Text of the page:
Blood testing continues for patients of P.E.I. foot clinic

At the time of the complaint, Johnson Podiatry was located on Longworth Avenue in Charlottetown. It has since moved to Stratford. (Aaron Adetuyi/CBC - image credit)
At the time of the complaint, Johnson Podiatry was located on Longworth Avenue in Charlottetown. It has since moved to Stratford. (Aaron Adetuyi/CBC - image credit)

More than 75 people have been tested for blood-borne infections and dozens more have appointments booked following what P.E.I. health officials call a break in infection prevention measures at a Charlottetown podiatry clinic.

The Chief Public Health Office recently received a complaint about cleaning and sterilization protocols at Johnson Podiatry. At the time, the clinic was located on Longworth Avenue in Charlottetown. It has since moved to Stratford.

The CPHO said the issues have been corrected and the risk to patients was very low, but its investigation could not rule out people having been exposed to hepatitis C, hepatitis B or HIV.

It recommended clients who had any procedure from Jan. 1, 2022, until April 8, 2024, that caused a break or cut in the skin be tested at a blood clinic.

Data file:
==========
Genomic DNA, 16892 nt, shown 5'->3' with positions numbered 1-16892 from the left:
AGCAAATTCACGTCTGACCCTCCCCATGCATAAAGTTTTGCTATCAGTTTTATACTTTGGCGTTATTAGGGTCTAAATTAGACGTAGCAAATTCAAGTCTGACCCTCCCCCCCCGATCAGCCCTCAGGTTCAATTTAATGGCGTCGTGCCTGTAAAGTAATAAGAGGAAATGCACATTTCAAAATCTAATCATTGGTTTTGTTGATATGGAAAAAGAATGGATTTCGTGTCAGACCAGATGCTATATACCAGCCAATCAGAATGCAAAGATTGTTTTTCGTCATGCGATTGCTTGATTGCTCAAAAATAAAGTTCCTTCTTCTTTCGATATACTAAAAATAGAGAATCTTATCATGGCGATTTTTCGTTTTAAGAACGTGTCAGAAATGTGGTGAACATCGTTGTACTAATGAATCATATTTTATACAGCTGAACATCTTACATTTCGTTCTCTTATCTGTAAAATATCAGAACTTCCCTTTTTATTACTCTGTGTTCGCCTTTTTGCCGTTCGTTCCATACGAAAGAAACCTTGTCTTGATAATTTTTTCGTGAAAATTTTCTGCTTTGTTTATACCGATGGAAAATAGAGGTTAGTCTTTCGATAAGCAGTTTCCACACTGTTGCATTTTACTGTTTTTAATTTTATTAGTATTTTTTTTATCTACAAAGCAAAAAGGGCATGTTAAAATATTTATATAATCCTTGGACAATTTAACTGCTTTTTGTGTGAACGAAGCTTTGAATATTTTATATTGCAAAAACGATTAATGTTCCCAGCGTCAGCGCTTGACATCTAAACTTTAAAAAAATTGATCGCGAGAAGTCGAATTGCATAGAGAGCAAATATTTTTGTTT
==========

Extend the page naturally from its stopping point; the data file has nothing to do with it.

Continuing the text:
Dr. Heather Morrison, P.E.I.'s chief public health officer, said it will take at least five business days for people to get the results of their blood tests. She said anyone who tests positive will be contacted. People are asked to contact CPHO by email at footcaretesting@ihis.org or call 1-800-958-6400 to get a copy of the lab testing form.

Morrison said staff at the blood lab have been supportive.

"They have certainly done more than they would, but they realize the importance of it," Morrison told Kerry Campbell on CBC News: Compass on Tuesday

Podiatry not a regulated health profession

Morrison said the incident could lead to changes in oversight of podiatry, which is not regulated as a health profession on P.E.I.

"I think this kind of situation will mean that those involved in legislation will also start looking more closely at where do podiatrists fit best in this province, and I think it will actually make it better for everyone over time," she said.

In an interview with CBC on June 25, Dr. John Johnson, a podiatrist and co-owner of the foot clinic, said staff have always adhered to the highest standards of sterilization and hygiene.

"I'm very confident there is going to be no risk to the public and everything we have been doing has been safe for all Islanders," Johnson said.